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Low gasoline inventories and reduced refinery capacity raise U.S. retail gasoline prices in the West

The average regular retail gasoline price in the Rocky Mountain region (PADD 4) was $3.64 per gallon (gal) on August 2, 2021, up $1.27/gal from a year ago and 48 cents/gal higher than the U.S. average price. For each week since July 12, 2021, the Rocky Mountain price has reached record-high differences in nominal gasoline prices compared with the U.S. average, according to our Figure 1. U.S. regional regular grade retail gasoline prices

Although many factors contribute to regional differences in retail gasoline prices, refinery closures in the West Coast and Rocky Mountain regions in the past year may be contributing to low refinery output of gasoline and the resulting low inventories, which contributes to higher prices. In addition, both the Rocky Mountain and West Coast regions have been operating at reduced refinery utilization this summer compared with average summer rates—another factor limiting gasoline production and affecting prices.


Amid reduced refinery capacity and utilization, U.S. gasoline demand (measured as product supplied) this year has mostly returned to historical summer levels, averaging only 3% lower than demand in 2019, based on average U.S. product supplied from the first week in June through the last week in July. We will release PADD-level product supplied data in the Google Mobility, which has shown less time spent at home and increases in visits to other destinations. Another sign of increased driving, particularly in the Rocky Mountain region, is higher numbers of visitors to national parks. According to the National Park Service, visitors to Yellowstone National Park, Zion National Park, and Rocky Mountain National Park from January through June 2021 range from 8% to 26% higher than during the same period in 2019.


Unlike other regions in the United States, the Rocky Mountain region produces almost all of the gasoline it consumes, with little flows to or from other U.S. regions and few imports. The region had 16 refineries until mid-2020, when HollyFrontier announced it was closing its refinery in Cheyenne, Wyoming, which had a capacity of 48,000 barrels per day (b/d), or 7% of the region’s total refining capacity. They are converting the refinery to renewable fuels production, but the immediate termination of traditional petroleum fuels production has contributed to comparatively low gasoline inventories for this time of year. As of July 30, total motor gasoline inventories in the Rocky Mountain region were 6.1 million barrels, 15% lower than the five-year (2016–20) average (Figure 2). On July 16, Rocky Mountain total gasoline inventories were less than 5.8 million barrels, the lowest level for any week since June 7, 2013.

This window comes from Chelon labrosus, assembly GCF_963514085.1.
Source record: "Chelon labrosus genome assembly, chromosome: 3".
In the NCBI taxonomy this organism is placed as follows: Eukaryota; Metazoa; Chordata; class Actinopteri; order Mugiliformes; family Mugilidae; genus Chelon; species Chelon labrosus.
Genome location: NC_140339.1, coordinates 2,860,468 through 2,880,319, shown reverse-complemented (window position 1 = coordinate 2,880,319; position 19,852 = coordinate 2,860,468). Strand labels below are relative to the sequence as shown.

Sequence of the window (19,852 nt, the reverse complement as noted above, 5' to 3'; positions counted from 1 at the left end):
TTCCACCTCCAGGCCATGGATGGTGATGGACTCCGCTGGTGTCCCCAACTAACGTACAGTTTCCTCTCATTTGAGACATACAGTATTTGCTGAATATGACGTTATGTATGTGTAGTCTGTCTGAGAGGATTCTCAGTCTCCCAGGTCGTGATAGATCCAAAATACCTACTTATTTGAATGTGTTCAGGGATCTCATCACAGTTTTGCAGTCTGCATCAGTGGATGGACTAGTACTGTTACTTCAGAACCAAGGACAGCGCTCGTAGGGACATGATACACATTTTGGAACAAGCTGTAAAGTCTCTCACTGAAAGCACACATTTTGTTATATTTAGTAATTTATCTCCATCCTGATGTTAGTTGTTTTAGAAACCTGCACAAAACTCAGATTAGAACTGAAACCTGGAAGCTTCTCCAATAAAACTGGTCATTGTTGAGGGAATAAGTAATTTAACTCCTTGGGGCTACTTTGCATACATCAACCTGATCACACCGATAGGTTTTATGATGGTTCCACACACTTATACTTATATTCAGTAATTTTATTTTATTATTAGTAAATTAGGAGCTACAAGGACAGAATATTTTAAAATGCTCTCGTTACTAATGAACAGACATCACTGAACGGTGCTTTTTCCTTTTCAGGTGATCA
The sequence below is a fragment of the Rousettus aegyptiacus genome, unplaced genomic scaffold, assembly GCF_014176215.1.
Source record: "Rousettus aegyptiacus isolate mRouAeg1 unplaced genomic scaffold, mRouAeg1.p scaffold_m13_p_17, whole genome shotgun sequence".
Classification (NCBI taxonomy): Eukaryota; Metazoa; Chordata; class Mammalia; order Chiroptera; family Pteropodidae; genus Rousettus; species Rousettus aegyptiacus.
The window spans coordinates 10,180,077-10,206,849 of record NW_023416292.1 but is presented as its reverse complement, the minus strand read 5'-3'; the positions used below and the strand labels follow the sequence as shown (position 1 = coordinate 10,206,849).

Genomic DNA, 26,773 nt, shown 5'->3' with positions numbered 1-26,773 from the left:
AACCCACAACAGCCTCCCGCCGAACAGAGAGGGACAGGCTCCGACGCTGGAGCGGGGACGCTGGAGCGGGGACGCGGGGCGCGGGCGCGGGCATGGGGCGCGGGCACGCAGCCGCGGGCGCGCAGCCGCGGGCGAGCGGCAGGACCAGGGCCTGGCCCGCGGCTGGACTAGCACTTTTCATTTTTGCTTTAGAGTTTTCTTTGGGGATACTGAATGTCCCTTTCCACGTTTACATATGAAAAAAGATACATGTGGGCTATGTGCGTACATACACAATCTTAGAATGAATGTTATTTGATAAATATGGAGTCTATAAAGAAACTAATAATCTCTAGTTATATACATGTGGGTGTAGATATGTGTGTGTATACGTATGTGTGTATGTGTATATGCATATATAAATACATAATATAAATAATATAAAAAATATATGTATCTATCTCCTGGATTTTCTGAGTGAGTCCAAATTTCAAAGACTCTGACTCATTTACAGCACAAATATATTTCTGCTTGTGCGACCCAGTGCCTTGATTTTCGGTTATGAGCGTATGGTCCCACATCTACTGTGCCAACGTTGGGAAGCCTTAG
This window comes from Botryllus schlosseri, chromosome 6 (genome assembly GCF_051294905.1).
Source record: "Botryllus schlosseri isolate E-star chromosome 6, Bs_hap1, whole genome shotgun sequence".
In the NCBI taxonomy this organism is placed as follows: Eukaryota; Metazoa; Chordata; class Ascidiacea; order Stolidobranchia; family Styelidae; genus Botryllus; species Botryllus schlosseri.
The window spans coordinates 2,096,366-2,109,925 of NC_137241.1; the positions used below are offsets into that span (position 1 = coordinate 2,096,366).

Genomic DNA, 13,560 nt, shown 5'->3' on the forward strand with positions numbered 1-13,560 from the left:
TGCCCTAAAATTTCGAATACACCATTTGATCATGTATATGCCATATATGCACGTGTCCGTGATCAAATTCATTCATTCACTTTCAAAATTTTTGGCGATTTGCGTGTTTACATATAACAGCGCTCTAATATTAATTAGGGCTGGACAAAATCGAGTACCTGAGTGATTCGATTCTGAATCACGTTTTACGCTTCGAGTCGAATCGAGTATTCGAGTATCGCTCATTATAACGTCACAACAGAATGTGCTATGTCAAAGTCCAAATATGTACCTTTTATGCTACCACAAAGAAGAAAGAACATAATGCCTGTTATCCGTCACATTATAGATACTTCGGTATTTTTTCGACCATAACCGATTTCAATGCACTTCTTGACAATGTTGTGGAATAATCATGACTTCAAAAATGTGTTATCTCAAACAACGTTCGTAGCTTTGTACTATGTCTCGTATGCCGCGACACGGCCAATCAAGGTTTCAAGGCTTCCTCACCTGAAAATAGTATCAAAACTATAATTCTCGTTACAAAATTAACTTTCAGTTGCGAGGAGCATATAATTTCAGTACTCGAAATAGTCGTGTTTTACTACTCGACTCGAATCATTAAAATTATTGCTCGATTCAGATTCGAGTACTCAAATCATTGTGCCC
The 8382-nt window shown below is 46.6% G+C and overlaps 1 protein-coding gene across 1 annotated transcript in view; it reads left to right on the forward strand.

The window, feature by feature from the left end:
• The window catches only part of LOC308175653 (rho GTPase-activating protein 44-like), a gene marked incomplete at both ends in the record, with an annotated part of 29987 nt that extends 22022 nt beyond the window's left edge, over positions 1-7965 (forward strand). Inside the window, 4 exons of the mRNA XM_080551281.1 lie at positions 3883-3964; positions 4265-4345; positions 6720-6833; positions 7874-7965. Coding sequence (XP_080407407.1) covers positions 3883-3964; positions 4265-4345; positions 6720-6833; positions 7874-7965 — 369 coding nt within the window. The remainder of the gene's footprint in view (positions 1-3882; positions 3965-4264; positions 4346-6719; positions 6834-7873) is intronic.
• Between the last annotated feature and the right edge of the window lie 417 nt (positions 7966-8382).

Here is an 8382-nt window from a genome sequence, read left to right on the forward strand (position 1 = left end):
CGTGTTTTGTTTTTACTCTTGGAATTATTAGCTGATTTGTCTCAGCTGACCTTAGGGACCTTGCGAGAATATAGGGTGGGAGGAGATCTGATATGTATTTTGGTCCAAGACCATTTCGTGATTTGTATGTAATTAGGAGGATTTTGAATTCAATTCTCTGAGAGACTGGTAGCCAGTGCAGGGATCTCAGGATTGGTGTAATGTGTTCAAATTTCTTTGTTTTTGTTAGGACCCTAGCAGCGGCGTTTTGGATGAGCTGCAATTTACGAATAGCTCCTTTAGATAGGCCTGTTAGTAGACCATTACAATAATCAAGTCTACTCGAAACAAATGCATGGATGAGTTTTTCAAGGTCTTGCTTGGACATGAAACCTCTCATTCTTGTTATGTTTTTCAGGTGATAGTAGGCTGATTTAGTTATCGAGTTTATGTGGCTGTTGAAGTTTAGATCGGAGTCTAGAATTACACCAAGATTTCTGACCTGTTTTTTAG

Figure 2. U.S. Rocky Mountain (PADD 4) total motor gasoline inventories

Although it produces nearly all of the gasoline it consumes, the Rocky Mountain region has historically received some motor gasoline from the Midwest and, recently, has started receiving higher volumes. From 2015 to 2019, the Rocky Mountain region received an average of 49,000 b/d of motor gasoline from the Midwest. Since the Cheyenne refinery closed, between September 2020 and May 2021, the Rocky Mountain region received 60,000 b/d of motor gasoline by pipeline from the Midwest region. In May 2021, the region received more than 71,000 b/d, the second-highest amount for any month in EIA data, which dates back to 1986.


The West Coast region also produces most of the gasoline it consumes. During periods of constrained gasoline supply, such as during the Torrance refinery outage in 2015 and several refinery disruptions in 2019, the West Coast region can significantly increase its motor gasoline imports. The closure of the 161,000 b/d Marathon Martinez refinery in California in mid-2020 (also currently being converted to renewable fuels production) may also be affecting gasoline supplies, inventories, and prices. Refinery utilization is also unseasonably low, averaging 87% from the first week in June through the last week in July, compared with an average of 94% over the same period in 2019.


In addition to the loss of refining capacity and low utilization, trade press has recently reported some logistical constraints developing in the West Coast region as a result of pipeline testing, which is reducing flows of finished products and affecting customer deliveries. As a result of these constraints, West Coast imports of motor gasoline have increased, reaching a high of 270,000 b/d the week of July 2, the second-highest import volume for any week in EIA data, which dates back to 2004 (Figure 3). Weekly import data show that from the first week in April through July 30, West Coast motor gasoline imports averaged 96,000 b/d. If confirmed in monthly data, this total would represent the third-highest import volume for the April–July period in EIA data, which dates back to 1981.

Figure 3. West Coast (PADD 5) total motor gasoline imports

In the long term, the West Coast and Rocky Mountain regions could continue to face reduced gasoline supplies as a result of these refinery closures, absent alternative supplies from other U.S. regions or imports.